How can I tell what point of view a story, poem or extract is written in? First, you need to know what the options are:

Third Person (i.e. he, his, him /she, her /it /they, their /[name]) 

Second Person (addressed to: you, your, thee*, thou* or thine* *Shakespearean) 

First Person (singular: I, me, my, mine; plural: we, us, our)

Quick Test for Poetry:
IF a poem uses ‘you’ ‘thee’ or ‘thou’ anywhere, it is second person – even if it also uses third and first person.
IF a poem doesn’t use second person, but does use third and first, it’s first person.
If a  poem only uses third person, it’s third person.

Quick Test for Prose (novels, articles, stories):

Firstly, don’t include dialogue in your test. You can almost certainly rule out second person for a novel as it’s so very rare (see below). 
Now run the same test as for poetry (above).

Third Person and First Person are by far the most common point of view styles in novels. In poetry, it’s first person, then second.

Omniscient third person is a fairly distanced viewpoint where the narrator hovers above the action, shifting from one character and place to another. Literally, omniscient means ‘all knowing’. Sometimes this includes the author’s opinion (in first person). Charles Dickens uses this style a lot – hovering over various characters. We hear the voice of the author (in the first person) at the start of A Tale of Two Cities:

We had everything before us, we had nothing before us; we were all going direct to Heaven; we were all going the other way.

We also find this in Roald Dahl, though Dahl tends to stick to one main character only.
Novels which use this include: Animal Farm, Of Mice and Men, To Kill a Mockingbird, Lord of the Flies, Holes.
Poems which use this are less common as most poets use first or second person. Third person poems include: ‘Disabled’ by Wilfred Owen, ‘Bayonet Charge’, by Siegfried Sassoon, and ‘The Charge of the Light Brigade’, and ‘The Lady of Shallott’, both by Alfred Tennyson. War poems tend to use it – as do narrative poems – poems that tell a story.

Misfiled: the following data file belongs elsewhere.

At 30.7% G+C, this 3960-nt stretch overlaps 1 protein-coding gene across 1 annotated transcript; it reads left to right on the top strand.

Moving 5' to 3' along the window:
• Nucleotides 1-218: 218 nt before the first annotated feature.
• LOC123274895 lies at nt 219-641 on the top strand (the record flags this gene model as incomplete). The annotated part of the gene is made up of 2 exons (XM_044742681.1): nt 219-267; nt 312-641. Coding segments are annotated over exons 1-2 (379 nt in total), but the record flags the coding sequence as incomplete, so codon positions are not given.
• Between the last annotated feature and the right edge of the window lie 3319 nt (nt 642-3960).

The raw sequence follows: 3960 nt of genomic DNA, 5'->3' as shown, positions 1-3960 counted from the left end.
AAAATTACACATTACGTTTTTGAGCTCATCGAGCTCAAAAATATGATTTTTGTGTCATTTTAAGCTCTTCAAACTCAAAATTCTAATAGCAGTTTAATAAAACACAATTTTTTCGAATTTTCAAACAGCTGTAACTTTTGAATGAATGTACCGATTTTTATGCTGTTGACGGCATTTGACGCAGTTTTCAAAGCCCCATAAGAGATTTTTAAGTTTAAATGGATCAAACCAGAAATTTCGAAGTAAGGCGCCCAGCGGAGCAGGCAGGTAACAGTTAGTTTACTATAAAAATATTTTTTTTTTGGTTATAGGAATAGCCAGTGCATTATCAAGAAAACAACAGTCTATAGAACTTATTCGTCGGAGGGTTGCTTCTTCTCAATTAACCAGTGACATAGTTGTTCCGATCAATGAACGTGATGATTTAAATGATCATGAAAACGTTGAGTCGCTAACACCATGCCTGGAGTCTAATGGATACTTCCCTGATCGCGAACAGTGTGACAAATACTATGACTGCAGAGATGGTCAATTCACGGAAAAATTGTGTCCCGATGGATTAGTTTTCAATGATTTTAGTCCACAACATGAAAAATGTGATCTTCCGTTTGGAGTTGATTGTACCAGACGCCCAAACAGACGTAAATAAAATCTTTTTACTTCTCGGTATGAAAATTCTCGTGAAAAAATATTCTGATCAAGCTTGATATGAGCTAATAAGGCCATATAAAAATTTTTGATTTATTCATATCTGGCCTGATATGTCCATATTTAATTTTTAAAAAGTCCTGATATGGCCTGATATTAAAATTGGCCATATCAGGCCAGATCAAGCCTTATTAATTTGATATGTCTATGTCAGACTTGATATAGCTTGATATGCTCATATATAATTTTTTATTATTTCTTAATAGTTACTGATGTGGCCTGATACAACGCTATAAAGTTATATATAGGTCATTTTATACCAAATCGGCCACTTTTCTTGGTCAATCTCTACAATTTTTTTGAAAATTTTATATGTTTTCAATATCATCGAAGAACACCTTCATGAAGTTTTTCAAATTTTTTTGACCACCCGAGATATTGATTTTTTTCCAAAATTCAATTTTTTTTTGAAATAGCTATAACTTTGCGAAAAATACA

Close focus third person has a restricted point of view; normally, we only see what the main character sees and experiences. We never hear the author’s voice. Instead, the story zooms in on the main character. We may also hear this character’s thoughts.
If our main character isn’t tall enough to see over a wall, the reader can’t either. The Boy in the Striped Pyjamas uses this style, though it shifts focus sometimes from Bruno to his sister, Greta.

First person writing is often autobiographical. In other words, ‘I’ is the author. They’re telling us about their own life experiences. In poems, though, it can be hard to tell. We assume Shakespeare’s sonnets are his own thoughts, but who knows. Maybe he was making it up.

First person dramatic monologue is where the novel or poem uses ‘I’. It’s not the poet talking; it’s a character. But how can you tell? If the narrator murders someone or is a bird, this is usually a pretty good clue. A quick ‘reality-test’ should give the answer. Few poets are likely to admit: ‘I may be smelly and I may be old’ (River God). If in doubt, check the title. (Medusa, My Last Duchess, Hawk Roosting, etc).

In first person, only one person’s viewpoint is shown, and it’s limited – or unreliable. So in The Curious Incident of the Dog in the Night Time we have a narrator with very limited understanding of the world – and that’s all we see. We only know what he knows. In this sense, it’s a little like ‘close focus third person’.

Novelists sometimes get around the limitations of the close focus of first person by telling different chapters from different characters’ points of view – as in R.J. Palaccio’s Wonder and Extremely Loud and Incredibly Close by Jonathan Safran Foer.

First person plural -‘we’ and ‘us’ – feel inclusive. This is commonly used in travel writing – as if the writer immersed themselves in local culture together with their guide. In a speech, this style feels more inspiring.

‘We shall fight them on the beaches’ is much more inspiring than ‘you will fight them’ or ‘I will fight them.’

Martin Luther King uses both in his ‘I Have a Dream’ speech. Where he uses ‘I’, the speech has a personal, confessional quality; ‘we’ gives the feel of a movement of people working together, and everyone is included.

Second Person often appears in poetry – especially love poetry, and more rarely, in epistolary novels – as in Frankenstein.


This story has an odd structure. Most is written in first person, from several different characters’ points of view. We hear the explorer’s thoughts on Frankenstein, the monster’s thoughts as well as those of Victor Frankenstein himself as in the famous passage:

It was on a dreary night of November that I beheld the accomplishment of my toils.

Other sections of the story are second person – told in ‘letters’ (olden-times ’email’). A letter is also called an ‘epistle’ – hence ‘epistolary’ novel. Elizabeth writes to Victor Frankenstein to tell him about events at home. She narrates events to Victor using ‘you‘. As with most ‘second person’, the writer also uses first and third person.

From Sonnet 147 My Love is As A Fever (Love is Sickness)

… I have sworn thee fair and thought thee bright,
Who art as black as hell, as dark as night.

I have sworn you fair and thought you bright 

You’re black as hell, as dark as night.